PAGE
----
Northern Irish rowers Rebecca Shorten, Hannah Scott and Rebecca Edwards emerged from their Olympic debuts with mixed feelings.
There was heartbreak for Shorten’s women’s four who held a podium position for the majority of their race but faded and missed the medals by more than a second.
Belfast’s Shorten, Harriet Taylor, Rowan McKellar and Karen Bennett made a fast start from lane one but were caught by Ireland in the final throes.
They ended 1.06 short of the Olympic podium and a full five seconds behind the Australian boat who won gold in 6:15.37, an Olympic best time.
Shorten couldn’t hide her disappointment after going so close.
“I’m proud but I wish I’d been able to take a medal back. I am sorry and just a bit gutted,” she told BBC Sport.
“It’s absolutely gutting to be that close. For most of it, we were up. I don’t even have words, I’m just gutted that we couldn’t do it. It was one of the best rows we’ve ever done so I think we just have to hold our heads high.
“We didn’t have a good heat and at that stage it looked like we’d be lucky to even make the final so we turned that around and we have to be proud of that.
“We’re a new crew that has only been together for five months. A lot of those crews have been together years.”
Bennett added: “Obviously, it was really gutting we didn’t medal, but as the girls said we did our best race out there.
“We have not really been together for that long. So I think we should be really proud of that performance.
“It is just really frustrating and gutting, that our performance was only good enough for 4th rather than 3rd.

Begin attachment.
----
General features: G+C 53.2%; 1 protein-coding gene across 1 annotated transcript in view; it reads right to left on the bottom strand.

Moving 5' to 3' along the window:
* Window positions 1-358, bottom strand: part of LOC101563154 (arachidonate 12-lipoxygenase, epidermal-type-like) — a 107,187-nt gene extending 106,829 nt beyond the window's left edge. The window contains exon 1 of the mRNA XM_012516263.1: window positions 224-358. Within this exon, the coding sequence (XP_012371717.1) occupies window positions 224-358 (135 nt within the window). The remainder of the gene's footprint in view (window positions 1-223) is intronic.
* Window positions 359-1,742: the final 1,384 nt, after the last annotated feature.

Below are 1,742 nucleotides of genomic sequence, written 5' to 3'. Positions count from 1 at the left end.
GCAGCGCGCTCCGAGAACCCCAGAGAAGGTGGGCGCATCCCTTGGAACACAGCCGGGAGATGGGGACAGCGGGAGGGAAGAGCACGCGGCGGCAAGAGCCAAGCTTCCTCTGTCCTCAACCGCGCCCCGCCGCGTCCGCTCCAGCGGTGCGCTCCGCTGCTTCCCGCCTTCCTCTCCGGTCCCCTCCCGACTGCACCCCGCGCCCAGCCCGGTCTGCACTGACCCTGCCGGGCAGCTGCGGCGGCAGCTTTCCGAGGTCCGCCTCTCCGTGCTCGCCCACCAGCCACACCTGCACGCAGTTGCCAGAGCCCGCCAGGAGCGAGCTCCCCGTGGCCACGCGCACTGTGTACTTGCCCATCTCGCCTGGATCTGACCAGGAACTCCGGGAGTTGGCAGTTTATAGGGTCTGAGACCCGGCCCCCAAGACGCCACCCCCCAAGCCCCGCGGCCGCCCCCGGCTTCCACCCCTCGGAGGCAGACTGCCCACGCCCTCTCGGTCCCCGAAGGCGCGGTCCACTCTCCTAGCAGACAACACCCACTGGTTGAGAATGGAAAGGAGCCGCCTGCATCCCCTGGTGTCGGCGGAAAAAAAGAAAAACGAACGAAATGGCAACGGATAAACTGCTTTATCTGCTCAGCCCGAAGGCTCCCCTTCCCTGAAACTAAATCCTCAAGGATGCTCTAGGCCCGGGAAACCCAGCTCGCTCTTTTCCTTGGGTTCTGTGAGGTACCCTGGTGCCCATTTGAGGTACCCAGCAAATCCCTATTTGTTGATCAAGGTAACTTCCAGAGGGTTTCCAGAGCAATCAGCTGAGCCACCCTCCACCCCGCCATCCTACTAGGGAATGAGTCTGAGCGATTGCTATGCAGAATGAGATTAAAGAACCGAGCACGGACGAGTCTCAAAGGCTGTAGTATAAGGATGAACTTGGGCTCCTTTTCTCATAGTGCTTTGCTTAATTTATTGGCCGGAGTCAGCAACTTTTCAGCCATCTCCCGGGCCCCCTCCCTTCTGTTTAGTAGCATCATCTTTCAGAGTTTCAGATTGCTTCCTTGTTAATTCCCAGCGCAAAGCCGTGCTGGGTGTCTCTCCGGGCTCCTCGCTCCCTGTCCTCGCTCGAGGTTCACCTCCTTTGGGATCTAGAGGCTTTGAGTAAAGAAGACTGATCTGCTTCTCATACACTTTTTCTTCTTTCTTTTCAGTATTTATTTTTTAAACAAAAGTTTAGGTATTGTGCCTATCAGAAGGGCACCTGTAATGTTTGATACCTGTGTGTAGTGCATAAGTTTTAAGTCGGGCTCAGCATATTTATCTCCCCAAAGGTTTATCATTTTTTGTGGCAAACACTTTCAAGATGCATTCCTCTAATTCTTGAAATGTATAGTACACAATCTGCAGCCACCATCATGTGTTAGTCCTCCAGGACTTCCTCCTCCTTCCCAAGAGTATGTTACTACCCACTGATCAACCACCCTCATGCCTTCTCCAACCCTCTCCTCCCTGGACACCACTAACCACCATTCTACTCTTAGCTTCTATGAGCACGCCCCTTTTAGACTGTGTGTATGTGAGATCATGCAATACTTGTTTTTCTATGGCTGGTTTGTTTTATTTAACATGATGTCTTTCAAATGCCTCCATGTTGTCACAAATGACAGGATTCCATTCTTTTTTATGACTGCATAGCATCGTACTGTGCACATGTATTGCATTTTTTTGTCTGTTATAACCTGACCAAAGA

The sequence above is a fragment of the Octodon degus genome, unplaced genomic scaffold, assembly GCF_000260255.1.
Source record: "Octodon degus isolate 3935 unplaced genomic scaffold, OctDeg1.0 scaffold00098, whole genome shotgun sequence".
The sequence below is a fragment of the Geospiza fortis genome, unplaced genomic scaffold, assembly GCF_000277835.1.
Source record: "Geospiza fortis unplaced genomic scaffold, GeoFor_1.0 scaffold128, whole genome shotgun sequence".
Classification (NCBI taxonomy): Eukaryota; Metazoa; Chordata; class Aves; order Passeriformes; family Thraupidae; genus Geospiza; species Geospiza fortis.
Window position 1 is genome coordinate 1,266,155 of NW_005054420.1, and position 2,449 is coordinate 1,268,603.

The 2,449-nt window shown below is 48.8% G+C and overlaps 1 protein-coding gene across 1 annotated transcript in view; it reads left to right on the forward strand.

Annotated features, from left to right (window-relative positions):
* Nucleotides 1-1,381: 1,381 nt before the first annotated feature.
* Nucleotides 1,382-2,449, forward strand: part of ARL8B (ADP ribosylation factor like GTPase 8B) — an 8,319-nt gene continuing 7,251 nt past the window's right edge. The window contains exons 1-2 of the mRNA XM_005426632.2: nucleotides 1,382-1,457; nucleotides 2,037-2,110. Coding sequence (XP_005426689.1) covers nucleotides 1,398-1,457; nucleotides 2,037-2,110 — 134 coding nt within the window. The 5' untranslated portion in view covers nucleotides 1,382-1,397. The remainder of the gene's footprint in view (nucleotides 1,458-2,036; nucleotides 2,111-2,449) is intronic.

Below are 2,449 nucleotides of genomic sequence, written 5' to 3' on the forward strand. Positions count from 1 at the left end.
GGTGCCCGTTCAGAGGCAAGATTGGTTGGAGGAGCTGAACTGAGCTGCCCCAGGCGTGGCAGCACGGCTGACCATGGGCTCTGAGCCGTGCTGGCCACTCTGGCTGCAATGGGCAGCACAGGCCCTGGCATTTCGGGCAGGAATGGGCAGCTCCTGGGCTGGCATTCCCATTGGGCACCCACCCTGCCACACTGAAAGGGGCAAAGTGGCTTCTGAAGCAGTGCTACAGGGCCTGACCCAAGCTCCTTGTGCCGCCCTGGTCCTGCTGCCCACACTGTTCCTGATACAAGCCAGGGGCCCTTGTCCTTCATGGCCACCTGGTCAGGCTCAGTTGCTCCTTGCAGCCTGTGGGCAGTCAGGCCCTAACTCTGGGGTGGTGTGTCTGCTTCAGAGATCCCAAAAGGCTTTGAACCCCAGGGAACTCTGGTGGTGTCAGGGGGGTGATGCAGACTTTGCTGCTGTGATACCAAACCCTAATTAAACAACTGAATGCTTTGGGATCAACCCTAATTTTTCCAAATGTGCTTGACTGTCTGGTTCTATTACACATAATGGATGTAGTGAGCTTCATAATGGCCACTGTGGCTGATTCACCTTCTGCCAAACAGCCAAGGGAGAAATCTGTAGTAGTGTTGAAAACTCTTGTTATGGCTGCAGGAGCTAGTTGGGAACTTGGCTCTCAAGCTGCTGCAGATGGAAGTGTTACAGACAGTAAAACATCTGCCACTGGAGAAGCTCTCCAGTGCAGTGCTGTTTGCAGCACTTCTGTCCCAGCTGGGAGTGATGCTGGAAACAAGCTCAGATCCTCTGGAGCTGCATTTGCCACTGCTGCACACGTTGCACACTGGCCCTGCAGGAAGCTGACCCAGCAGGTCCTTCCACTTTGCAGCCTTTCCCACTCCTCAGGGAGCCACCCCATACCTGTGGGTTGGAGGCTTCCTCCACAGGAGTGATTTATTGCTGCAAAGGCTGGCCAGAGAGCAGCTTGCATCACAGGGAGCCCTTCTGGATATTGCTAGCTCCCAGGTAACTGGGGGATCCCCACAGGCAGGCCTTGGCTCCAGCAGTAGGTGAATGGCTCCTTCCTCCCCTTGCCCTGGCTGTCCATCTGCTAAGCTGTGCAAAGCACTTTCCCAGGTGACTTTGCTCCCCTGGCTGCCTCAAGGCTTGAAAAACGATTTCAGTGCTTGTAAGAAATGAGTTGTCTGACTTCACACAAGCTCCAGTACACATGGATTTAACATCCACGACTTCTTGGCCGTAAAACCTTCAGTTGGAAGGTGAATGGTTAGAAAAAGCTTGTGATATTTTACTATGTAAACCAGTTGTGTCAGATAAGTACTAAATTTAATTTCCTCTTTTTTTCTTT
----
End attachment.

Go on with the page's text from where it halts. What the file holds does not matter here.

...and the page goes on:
“You want something to show for everything you have been through. We are all going to be gutted and thinking what if.
“But we always train with no regrets. Being there for each other is something we do really well, that is something we also had in Rio.
“I feel lucky to be with these girls, and to share the experience with them.
“I’m just devastated but at the same time, I have got them and we have all the support we need.”
There was a degree of retribution for Scott and the women’s quad scullers who took a dominant victory in the B final, meaning seventh place overall .
The second youngest crew in the event behind France with an average age of just over 22, Coleraine-born Scott, Lucy Glover and Mathilda and Charlotte Hodgkins-Byrne took victory by nearly four seconds.
“If we hadn’t done that I think we would have been more unsatisfied,” said Scott after the crew finished third in their heat and then fourth at the repechage, where two-last chance spots in the medal final were available.
“I don’t think we quite showed what we had in the first part of the regatta, but I am really proud we got ourselves to this point today and pulled us through.
“What we learned from the regatta, is something that will live with me for the rest of my time in rowing.
“What we have been left with, is going to drive us forward for the next three years. It is horrendous at the moment, but I think as we move forward it’ll come through.”
Aughnacloy’s Edwards was part of a Women’s eight that was billed as a project boat for British Rowing with a target to produce a strong result at the next Games, Paris 2024.
Their Olympic campaign ended with fifth place in the repechage. The top four went through to the final and they were eight seconds short of Australia in fourth.
Banbridge’s Philip Doyle is also done for this Games as he and Ireland partner Ronan Doyle finished fourth in the men’s double sculls B final for 10th place overall.